Pharmacy giant Boots has apologised to GPs after its managing director said that primary care had ‘more or less disappeared’ during the pandemic.
Speaking on BBC Breakfast yesterday morning, Sebastian James thanked his staff for their services during the pandemic at a time when he claimed the rest of primary care had ‘disappeared’.
He said: ‘I think my staff has been incredible and I just want to take a moment to thank all of them for really stepping forward at a time when the rest of primary care had really, more or less, disappeared.
‘I think the Boots team did a really, really good job at managing that.’
However, Mr James was forced to apologise after his comments attracted a backlash on social media.
The BMA said that Mr James’ comments were ‘unfair’ and ‘undermine the work of all primary care workers’.
It said: ‘Since March 2020, GPs in England have delivered over 173 million face-to-face [appointments]. Thanks need to be given to all frontline staff and healthcare workers for their efforts throughout this pandemic.’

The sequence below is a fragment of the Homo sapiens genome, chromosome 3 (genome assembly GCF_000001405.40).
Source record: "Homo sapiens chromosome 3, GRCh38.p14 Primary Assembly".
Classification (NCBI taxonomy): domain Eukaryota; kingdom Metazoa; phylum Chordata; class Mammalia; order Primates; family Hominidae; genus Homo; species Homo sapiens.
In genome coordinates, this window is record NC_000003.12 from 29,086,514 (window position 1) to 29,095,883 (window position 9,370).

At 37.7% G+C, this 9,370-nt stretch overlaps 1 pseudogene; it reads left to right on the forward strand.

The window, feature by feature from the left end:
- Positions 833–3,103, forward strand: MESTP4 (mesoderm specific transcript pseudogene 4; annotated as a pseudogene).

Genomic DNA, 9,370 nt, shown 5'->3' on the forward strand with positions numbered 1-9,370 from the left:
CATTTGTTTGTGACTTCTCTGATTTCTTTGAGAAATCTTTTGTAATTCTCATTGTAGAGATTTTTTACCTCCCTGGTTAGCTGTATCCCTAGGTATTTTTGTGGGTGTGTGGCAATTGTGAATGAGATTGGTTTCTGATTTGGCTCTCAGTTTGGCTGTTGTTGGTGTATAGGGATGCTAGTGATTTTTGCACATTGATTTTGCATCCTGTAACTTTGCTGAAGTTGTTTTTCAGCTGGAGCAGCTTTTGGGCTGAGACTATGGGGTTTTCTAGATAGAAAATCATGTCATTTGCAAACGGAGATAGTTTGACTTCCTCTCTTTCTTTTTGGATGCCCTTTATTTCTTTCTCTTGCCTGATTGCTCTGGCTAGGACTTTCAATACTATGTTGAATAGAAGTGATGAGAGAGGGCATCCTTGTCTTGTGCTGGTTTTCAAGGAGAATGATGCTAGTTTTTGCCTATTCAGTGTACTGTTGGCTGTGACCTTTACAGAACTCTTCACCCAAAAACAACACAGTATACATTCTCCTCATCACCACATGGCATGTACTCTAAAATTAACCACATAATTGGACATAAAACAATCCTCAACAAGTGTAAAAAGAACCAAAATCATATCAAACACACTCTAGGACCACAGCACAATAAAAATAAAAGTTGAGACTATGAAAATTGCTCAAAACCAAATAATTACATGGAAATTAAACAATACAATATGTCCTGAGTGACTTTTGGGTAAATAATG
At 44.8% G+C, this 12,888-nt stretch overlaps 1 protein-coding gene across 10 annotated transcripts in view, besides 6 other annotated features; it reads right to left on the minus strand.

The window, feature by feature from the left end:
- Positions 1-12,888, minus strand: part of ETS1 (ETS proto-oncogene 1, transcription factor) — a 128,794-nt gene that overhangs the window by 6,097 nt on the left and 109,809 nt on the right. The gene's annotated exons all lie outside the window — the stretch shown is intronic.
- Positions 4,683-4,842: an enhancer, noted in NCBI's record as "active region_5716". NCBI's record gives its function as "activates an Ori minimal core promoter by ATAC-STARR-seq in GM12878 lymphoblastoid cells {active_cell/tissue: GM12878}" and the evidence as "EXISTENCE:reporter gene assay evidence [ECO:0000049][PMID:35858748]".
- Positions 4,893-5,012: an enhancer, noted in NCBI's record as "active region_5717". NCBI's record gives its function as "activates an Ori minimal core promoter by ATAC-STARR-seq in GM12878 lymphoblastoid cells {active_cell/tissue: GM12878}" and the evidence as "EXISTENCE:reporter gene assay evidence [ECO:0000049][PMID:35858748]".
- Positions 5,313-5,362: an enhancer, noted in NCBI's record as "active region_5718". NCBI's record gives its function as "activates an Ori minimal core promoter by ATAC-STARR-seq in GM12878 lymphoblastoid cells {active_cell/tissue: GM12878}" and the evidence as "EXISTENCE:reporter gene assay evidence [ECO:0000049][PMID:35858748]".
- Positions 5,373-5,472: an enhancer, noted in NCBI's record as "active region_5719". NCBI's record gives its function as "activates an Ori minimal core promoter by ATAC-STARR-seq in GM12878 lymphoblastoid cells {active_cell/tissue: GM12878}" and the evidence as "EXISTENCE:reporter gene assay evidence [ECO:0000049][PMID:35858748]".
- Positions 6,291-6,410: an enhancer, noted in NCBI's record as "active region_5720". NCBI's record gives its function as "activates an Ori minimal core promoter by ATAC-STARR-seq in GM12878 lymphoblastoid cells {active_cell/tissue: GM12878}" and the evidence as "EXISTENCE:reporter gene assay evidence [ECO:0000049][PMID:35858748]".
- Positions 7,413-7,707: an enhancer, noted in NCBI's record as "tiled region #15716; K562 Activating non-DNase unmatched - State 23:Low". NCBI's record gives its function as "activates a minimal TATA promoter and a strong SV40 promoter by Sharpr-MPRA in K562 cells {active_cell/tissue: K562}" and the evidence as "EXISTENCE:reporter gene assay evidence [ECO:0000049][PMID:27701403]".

The RCGP also responded on Twitter, branding the comments ‘insulting’. It said: ‘GPs, their teams and [primacy care] colleagues have worked incredibly hard under huge pressure throughout the pandemic delivering vital patient care and services alongside 75% of the vaccination programme.
‘Seb James’ comments are unfair and insulting – he should set the record straight.’
And GP leaders took to Twitter to counter the claim, including Cambridgeshire LMC chief executive and GPC contract and regulations deputy policy lead Dr Katie Bramall-Stainer, former RCGP chair Professor Dame Clare Gerada and GP survival founder Dr Alan Woodall.
In a statement this afternoon, Mr James said GPs are the ‘backbone of primary care’ and that he was ‘referring to the fact that many locations had no choice but to close during the pandemic’.
He said: ‘I and everyone at Boots have the utmost respect and gratitude for all primary care workers including GPs – they are the backbone of primary care and I did not mean to suggest otherwise.
‘I was referring to the fact that many locations had no choice but to close during the pandemic and in those situations we were happy to step in and help. This was really about thanking our teams and certainly not about diminishing the role of GPs.’
He added: ‘Please forgive me if I chose the wrong words at the moment to describe this.’
It comes in the wake of ongoing controversy over whether GP practices have been ‘open’ to patients.
Meanwhile, the latest GP appointment figures demonstrated the ‘immense pressures’ GP practices are under, with practices in England carrying out 31.5 million recorded patient appointments in April.
A version of this article was first published by Pulse’s sister title The Pharmacist